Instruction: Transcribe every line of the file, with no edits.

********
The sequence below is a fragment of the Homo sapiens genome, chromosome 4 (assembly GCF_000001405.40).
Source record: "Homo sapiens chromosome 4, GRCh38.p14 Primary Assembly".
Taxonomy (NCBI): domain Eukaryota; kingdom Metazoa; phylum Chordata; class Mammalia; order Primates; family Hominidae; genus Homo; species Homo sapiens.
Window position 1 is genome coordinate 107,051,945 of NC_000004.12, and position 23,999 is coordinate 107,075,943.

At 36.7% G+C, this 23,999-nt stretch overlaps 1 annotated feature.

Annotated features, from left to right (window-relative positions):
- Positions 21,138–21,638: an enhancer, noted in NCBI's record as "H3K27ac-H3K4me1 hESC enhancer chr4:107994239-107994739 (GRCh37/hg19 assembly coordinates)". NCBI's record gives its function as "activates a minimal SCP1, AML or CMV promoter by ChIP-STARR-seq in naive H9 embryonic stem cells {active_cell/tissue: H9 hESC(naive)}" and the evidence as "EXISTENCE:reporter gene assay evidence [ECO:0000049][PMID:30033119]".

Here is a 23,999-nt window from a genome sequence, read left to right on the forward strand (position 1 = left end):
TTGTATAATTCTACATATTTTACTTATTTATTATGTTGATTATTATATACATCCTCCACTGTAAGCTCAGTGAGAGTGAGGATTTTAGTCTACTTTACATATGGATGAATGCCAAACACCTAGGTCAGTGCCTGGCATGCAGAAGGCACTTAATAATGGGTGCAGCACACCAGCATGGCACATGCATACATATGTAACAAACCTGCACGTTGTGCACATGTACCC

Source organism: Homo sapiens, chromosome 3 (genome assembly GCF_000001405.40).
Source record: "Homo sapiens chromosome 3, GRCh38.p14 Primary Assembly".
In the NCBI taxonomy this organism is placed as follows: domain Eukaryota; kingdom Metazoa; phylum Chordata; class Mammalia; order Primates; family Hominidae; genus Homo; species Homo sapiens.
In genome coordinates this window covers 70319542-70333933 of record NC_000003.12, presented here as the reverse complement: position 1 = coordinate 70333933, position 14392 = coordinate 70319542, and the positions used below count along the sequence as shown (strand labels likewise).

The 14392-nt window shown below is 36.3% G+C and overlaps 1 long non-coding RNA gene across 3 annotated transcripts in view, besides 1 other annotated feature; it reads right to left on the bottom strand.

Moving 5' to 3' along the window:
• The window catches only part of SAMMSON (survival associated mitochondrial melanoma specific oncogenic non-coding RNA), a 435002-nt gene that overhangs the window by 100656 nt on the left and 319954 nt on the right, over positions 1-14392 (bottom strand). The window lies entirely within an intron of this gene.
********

The sequence below is a fragment of the Homo sapiens genome, chromosome 4 (assembly GCF_000001405.40).
Source record: "Homo sapiens chromosome 4, GRCh38.p14 Primary Assembly".
Taxonomy (NCBI): domain Eukaryota; kingdom Metazoa; phylum Chordata; class Mammalia; order Primates; family Hominidae; genus Homo; species Homo sapiens.
Window position 1 is genome coordinate 107,051,945 of NC_000004.12, and position 23,999 is coordinate 107,075,943.

At 36.7% G+C, this 23,999-nt stretch overlaps 1 annotated feature.

Annotated features, from left to right (window-relative positions):
- Positions 21,138–21,638: an enhancer, noted in NCBI's record as "H3K27ac-H3K4me1 hESC enhancer chr4:107994239-107994739 (GRCh37/hg19 assembly coordinates)". NCBI's record gives its function as "activates a minimal SCP1, AML or CMV promoter by ChIP-STARR-seq in naive H9 embryonic stem cells {active_cell/tissue: H9 hESC(naive)}" and the evidence as "EXISTENCE:reporter gene assay evidence [ECO:0000049][PMID:30033119]".

Here is a 23,999-nt window from a genome sequence, read left to right on the forward strand (position 1 = left end):
TTGTATAATTCTACATATTTTACTTATTTATTATGTTGATTATTATATACATCCTCCACTGTAAGCTCAGTGAGAGTGAGGATTTTAGTCTACTTTACATATGGATGAATGCCAAACACCTAGGTCAGTGCCTGGCATGCAGAAGGCACTTAATAATGGGTGCAGCACACCAGCATGGCACATGCATACATATGTAACAAACCTGCACGTTGTGCACATGTACCC

Source organism: Homo sapiens, chromosome 3 (genome assembly GCF_000001405.40).
Source record: "Homo sapiens chromosome 3, GRCh38.p14 Primary Assembly".
In the NCBI taxonomy this organism is placed as follows: domain Eukaryota; kingdom Metazoa; phylum Chordata; class Mammalia; order Primates; family Hominidae; genus Homo; species Homo sapiens.
In genome coordinates this window covers 70319542-70333933 of record NC_000003.12, presented here as the reverse complement: position 1 = coordinate 70333933, position 14392 = coordinate 70319542, and the positions used below count along the sequence as shown (strand labels likewise).

The 14392-nt window shown below is 36.3% G+C and overlaps 1 long non-coding RNA gene across 3 annotated transcripts in view, besides 1 other annotated feature; it reads right to left on the bottom strand.

Moving 5' to 3' along the window:
• The window catches only part of SAMMSON (survival associated mitochondrial melanoma specific oncogenic non-coding RNA), a 435002-nt gene that overhangs the window by 100656 nt on the left and 319954 nt on the right, over positions 1-14392 (bottom strand). The window lies entirely within an intron of this gene.